Counseling and Christianity: Five Approaches
Reviewed by Leah K. Clarke, Counseling, Messiah College
You are a Christian psychotherapist asked to provide consultation on a case. The client in question is a middle-class Caucasian male, a nontraditional college student, and a veteran. He presents you with academic struggles, poor social connections, and doubts about his faith. He also has a difficult family history, poor sleep, PTSD symptoms, childhood trauma, substance abuse, a son he has never seen, aggression toward women, noncompliance with medication, ambivalence about counseling, a possible brain injury, and is dropping hints about suicide. What is going on with this client and how do you help him? That is the daunting task put to five Christian psychotherapists in Counseling and Christianity: Five Approaches. The stated aim of this edited text is to help readers apply the concepts put forth in Eric L. Johnson’s previously published Psychology and Christianity: Five Views (2010).1 The views behind the five counseling approaches include levels-of-explanation, integration, Christian psychology, transformational, and biblical counseling. The editors’ descriptions of these views are readable and concise, and I found myself referring back to them as I got into the heart of the book.
Chapter 2 squarely aims the book at counseling students and educators. The editors take the time to explain why we should use theory to guide clinical work. The editors also connect to students and educators by imagining four new Christian professionals with different professional identities: social worker, Christian counselor, psychologist, and professional counselor. This encourages the reader to consider how their own (or their trainees’) backgrounds and spiritual development will impact their choice and use of a counseling approach. These introductions also seem intended to make the book inclusive of the various disciplines practicing counseling, although as a whole, the book’s language, sources, and focus on psychopathology reveal its root in [capital P] Psychology. This chapter wraps up with a description of the case of “Jake,” the client described above. I remain a bit baffled why such a difficult case was necessary. It seemed to highlight the five approaches’ similarities more than the differences (all five paid heed to the suicidality and brain injury in similar ways). The case is not fantastical but seems excessive for a text whose audience includes students and new professionals. I imagine educators could generate some fruitful discussions around initial reactions to this case (which in fairness is a learning objective of the chapter).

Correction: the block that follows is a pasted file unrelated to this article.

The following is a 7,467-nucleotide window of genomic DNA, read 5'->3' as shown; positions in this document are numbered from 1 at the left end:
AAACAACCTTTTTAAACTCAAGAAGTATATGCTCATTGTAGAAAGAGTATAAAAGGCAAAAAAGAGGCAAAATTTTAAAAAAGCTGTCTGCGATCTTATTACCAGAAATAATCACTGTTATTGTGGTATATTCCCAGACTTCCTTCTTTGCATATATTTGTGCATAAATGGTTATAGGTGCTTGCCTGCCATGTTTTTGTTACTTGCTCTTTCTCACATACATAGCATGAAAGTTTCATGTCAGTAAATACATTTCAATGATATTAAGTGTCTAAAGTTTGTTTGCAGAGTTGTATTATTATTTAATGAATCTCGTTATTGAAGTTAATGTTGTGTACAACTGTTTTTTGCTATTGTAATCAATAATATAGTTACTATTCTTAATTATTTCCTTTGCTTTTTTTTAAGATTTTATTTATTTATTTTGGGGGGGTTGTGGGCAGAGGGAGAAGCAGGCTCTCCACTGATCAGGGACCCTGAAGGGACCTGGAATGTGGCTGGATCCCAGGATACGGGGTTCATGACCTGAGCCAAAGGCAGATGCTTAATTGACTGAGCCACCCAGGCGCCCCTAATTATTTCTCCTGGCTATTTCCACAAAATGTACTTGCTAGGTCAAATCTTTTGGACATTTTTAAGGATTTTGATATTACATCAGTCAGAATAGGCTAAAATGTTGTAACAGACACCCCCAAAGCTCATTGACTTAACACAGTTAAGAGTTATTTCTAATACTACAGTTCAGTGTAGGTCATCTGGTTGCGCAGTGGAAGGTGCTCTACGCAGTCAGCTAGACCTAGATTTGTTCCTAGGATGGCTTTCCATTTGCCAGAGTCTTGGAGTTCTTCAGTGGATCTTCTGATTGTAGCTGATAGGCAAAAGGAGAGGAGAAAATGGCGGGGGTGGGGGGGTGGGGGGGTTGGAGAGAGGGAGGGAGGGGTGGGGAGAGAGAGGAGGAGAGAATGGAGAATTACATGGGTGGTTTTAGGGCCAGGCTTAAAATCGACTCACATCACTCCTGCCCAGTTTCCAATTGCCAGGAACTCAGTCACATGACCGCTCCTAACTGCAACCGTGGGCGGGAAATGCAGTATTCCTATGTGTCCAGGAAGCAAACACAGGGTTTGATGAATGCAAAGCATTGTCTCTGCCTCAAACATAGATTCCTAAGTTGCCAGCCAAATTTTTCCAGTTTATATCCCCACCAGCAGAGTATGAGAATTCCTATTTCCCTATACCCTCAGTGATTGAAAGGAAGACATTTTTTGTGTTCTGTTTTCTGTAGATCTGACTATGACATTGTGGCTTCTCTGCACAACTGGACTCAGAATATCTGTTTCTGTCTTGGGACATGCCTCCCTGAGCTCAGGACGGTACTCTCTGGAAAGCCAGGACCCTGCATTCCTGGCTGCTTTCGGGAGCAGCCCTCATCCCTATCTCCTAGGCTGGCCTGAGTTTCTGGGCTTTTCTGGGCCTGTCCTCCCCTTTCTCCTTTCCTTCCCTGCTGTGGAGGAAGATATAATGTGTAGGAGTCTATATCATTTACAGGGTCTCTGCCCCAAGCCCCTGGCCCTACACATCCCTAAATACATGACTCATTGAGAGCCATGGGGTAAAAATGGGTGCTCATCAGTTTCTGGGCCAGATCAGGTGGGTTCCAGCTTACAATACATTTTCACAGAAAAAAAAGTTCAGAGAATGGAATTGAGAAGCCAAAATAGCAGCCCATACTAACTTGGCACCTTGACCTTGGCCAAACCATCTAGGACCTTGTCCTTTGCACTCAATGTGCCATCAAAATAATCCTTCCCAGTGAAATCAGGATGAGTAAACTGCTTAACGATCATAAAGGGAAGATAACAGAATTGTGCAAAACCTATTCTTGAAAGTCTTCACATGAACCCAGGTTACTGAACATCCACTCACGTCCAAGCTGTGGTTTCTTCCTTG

The five chapters describing the different approaches to “Jake” are set up as a loose continuum. Roughly put, the counseling approaches increase in their reliance on the Christian faith of the counselor and explicit incorporation of Scripture. The five chapters actually read more like a sandwich. The first and last approaches have some surprising similarities. Both are written in third person, which is reflective of their top-down approach, with the counselor in a seat of authority, driving the goals and process of therapy. They are also both problem focused, with the levels-of-explanation approach framing problems in the language of psychopathology and the biblical counseling approach framing them in the language of sin. Also, Thomas G. Plante’s take on a levels-of-explanation approach and Stuart W. Scott’s take on biblical counseling both seem to be on the extreme ends of the continuums within their own approaches. In Plante’s case, his approach does not require the counselor to be a Christian. His ideas about assessment and conceptualization would be familiar to any psychologist working in a secular setting. He does go in depth describing counseling interventions that find their base in Christian practices, such as the Spiritual Exercises of St. Ignatius. I think reading his approach will be reassuring to Christian counselors working in secular settings where they must diagnose clients. However I do think there is a missed opportunity to address what it means to be a Christian who is doing this kind of work, beyond just incorporating spirituality into counseling if the client is willing. In their description of the levels-of-explanation approach, the editors reference Warren Brown’s2 idea of resonance between the science of psychology and Christian understanding of the human condition. I would like to know how Plante’s approach resonates with his Christian faith. In the empathy he demonstrates with clients? In the high evidentiary standards he holds to ensure the best treatment available? His arm’s-length approach to the chapter does not provide this kind of insight, but again would provide a great point of discussion.